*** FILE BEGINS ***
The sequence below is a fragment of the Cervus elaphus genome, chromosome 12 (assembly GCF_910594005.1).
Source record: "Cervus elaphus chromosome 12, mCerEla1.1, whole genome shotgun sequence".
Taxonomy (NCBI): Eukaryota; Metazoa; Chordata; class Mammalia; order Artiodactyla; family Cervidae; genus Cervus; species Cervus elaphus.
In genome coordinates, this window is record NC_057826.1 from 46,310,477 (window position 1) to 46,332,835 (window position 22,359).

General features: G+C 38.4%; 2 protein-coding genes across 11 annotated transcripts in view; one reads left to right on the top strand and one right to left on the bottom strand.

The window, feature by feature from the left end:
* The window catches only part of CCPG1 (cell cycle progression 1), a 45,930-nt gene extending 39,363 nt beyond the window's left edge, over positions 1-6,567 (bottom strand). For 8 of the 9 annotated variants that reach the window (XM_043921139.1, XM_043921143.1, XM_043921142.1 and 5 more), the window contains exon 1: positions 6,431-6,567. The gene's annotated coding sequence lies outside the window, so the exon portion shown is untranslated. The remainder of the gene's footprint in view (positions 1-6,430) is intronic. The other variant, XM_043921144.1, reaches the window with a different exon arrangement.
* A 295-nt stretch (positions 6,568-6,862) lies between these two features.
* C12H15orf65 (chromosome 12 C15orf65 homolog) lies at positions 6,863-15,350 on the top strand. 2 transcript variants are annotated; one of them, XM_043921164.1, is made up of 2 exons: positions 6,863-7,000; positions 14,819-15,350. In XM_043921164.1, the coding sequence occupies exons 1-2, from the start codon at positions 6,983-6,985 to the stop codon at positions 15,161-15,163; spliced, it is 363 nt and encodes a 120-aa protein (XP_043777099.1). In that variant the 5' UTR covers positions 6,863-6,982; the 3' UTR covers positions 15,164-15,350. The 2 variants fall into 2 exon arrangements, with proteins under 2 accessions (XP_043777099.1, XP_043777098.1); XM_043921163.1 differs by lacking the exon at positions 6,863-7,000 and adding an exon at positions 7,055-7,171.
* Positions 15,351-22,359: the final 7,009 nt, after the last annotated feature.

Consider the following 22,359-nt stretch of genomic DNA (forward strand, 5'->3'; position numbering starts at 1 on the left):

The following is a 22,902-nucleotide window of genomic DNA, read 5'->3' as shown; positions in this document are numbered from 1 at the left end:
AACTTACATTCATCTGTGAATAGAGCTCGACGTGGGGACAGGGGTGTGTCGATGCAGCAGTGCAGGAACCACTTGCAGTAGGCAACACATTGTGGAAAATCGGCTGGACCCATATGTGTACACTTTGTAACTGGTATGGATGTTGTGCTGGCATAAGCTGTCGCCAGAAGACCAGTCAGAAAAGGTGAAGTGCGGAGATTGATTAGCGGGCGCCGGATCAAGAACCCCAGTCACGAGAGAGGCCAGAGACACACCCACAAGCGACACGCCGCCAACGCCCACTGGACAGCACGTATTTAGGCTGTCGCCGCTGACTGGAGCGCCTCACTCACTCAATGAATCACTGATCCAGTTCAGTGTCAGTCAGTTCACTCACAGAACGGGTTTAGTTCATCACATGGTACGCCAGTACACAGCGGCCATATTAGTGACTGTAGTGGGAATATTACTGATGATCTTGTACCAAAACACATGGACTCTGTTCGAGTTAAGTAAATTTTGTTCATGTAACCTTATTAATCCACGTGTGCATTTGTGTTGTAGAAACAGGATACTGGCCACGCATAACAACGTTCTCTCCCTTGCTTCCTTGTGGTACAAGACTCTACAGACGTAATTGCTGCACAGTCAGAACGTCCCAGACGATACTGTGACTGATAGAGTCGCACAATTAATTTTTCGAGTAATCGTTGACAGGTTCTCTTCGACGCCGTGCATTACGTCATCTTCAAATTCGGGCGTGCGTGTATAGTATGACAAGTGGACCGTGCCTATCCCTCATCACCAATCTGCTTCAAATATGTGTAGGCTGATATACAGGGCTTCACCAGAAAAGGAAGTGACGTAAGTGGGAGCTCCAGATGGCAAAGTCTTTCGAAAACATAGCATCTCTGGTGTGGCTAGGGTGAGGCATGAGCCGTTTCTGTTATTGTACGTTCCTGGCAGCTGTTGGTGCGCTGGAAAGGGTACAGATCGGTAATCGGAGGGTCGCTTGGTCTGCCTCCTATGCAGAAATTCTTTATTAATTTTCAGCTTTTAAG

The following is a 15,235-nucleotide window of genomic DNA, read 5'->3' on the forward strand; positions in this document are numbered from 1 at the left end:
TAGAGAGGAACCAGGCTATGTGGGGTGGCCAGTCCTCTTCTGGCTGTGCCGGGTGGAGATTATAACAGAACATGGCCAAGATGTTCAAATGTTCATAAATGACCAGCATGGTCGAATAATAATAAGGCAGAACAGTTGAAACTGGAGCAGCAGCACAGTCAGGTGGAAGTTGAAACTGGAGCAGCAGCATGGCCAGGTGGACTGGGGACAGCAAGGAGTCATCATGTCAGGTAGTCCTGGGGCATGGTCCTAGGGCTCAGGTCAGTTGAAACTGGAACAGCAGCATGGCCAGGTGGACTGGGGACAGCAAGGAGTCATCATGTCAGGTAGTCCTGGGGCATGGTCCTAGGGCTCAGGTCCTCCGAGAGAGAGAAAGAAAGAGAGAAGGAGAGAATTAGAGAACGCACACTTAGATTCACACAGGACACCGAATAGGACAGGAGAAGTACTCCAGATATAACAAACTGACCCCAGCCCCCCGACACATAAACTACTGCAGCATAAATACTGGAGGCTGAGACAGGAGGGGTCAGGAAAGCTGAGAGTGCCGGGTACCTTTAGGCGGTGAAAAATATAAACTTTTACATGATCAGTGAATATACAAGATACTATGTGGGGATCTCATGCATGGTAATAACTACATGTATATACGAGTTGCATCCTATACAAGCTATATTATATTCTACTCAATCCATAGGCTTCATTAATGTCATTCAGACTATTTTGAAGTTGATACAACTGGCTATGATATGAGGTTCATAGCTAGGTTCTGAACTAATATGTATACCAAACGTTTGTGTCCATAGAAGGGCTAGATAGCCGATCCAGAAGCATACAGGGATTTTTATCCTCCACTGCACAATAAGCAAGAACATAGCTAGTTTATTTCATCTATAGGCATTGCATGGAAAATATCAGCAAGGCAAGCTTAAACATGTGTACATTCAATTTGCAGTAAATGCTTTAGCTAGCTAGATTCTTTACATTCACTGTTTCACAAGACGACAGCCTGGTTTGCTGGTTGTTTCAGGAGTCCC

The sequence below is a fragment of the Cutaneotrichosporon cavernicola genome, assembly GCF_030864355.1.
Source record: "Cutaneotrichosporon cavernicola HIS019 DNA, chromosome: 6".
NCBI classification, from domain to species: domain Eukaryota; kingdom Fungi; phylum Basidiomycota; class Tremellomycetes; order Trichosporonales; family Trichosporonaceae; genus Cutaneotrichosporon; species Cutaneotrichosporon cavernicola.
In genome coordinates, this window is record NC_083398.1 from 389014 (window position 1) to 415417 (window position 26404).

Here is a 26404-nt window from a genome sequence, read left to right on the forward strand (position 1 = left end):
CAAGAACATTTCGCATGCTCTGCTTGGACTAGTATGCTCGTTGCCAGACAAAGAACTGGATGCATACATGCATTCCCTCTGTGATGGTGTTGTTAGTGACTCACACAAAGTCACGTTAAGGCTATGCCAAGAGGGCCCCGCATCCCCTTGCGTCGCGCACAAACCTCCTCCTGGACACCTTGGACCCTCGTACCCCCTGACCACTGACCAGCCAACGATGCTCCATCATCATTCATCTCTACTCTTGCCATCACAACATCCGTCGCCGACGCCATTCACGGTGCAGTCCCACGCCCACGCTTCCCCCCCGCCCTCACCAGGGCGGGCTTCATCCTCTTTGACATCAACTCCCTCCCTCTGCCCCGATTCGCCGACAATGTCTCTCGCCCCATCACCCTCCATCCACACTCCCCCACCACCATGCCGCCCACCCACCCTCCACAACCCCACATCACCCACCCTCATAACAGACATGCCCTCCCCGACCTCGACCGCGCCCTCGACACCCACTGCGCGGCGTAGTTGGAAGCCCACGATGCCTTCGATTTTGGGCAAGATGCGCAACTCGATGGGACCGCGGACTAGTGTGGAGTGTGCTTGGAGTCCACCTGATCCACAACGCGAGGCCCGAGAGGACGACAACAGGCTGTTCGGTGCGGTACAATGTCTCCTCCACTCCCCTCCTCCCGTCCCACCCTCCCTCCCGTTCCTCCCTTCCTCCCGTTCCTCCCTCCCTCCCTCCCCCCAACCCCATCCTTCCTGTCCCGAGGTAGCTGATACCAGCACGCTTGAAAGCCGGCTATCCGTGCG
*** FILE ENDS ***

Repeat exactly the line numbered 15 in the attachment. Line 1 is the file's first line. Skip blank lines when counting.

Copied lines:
TAGAGAGGAACCAGGCTATGTGGGGTGGCCAGTCCTCTTCTGGCTGTGCCGGGTGGAGATTATAACAGAACATGGCCAAGATGTTCAAATGTTCATAAATGACCAGCATGGTCGAATAATAATAAGGCAGAACAGTTGAAACTGGAGCAGCAGCACAGTCAGGTGGAAGTTGAAACTGGAGCAGCAGCATGGCCAGGTGGACTGGGGACAGCAAGGAGTCATCATGTCAGGTAGTCCTGGGGCATGGTCCTAGGGCTCAGGTCAGTTGAAACTGGAACAGCAGCATGGCCAGGTGGACTGGGGACAGCAAGGAGTCATCATGTCAGGTAGTCCTGGGGCATGGTCCTAGGGCTCAGGTCCTCCGAGAGAGAGAAAGAAAGAGAGAAGGAGAGAATTAGAGAACGCACACTTAGATTCACACAGGACACCGAATAGGACAGGAGAAGTACTCCAGATATAACAAACTGACCCCAGCCCCCCGACACATAAACTACTGCAGCATAAATACTGGAGGCTGAGACAGGAGGGGTCAGGAAAGCTGAGAGTGCCGGGTACCTTTAGGCGGTGAAAAATATAAACTTTTACATGATCAGTGAATATACAAGATACTATGTGGGGATCTCATGCATGGTAATAACTACATGTATATACGAGTTGCATCCTATACAAGCTATATTATATTCTACTCAATCCATAGGCTTCATTAATGTCATTCAGACTATTTTGAAGTTGATACAACTGGCTATGATATGAGGTTCATAGCTAGGTTCTGAACTAATATGTATACCAAACGTTTGTGTCCATAGAAGGGCTAGATAGCCGATCCAGAAGCATACAGGGATTTTTATCCTCCACTGCACAATAAGCAAGAACATAGCTAGTTTATTTCATCTATAGGCATTGCATGGAAAATATCAGCAAGGCAAGCTTAAACATGTGTACATTCAATTTGCAGTAAATGCTTTAGCTAGCTAGATTCTTTACATTCACTGTTTCACAAGACGACAGCCTGGTTTGCTGGTTGTTTCAGGAGTCCC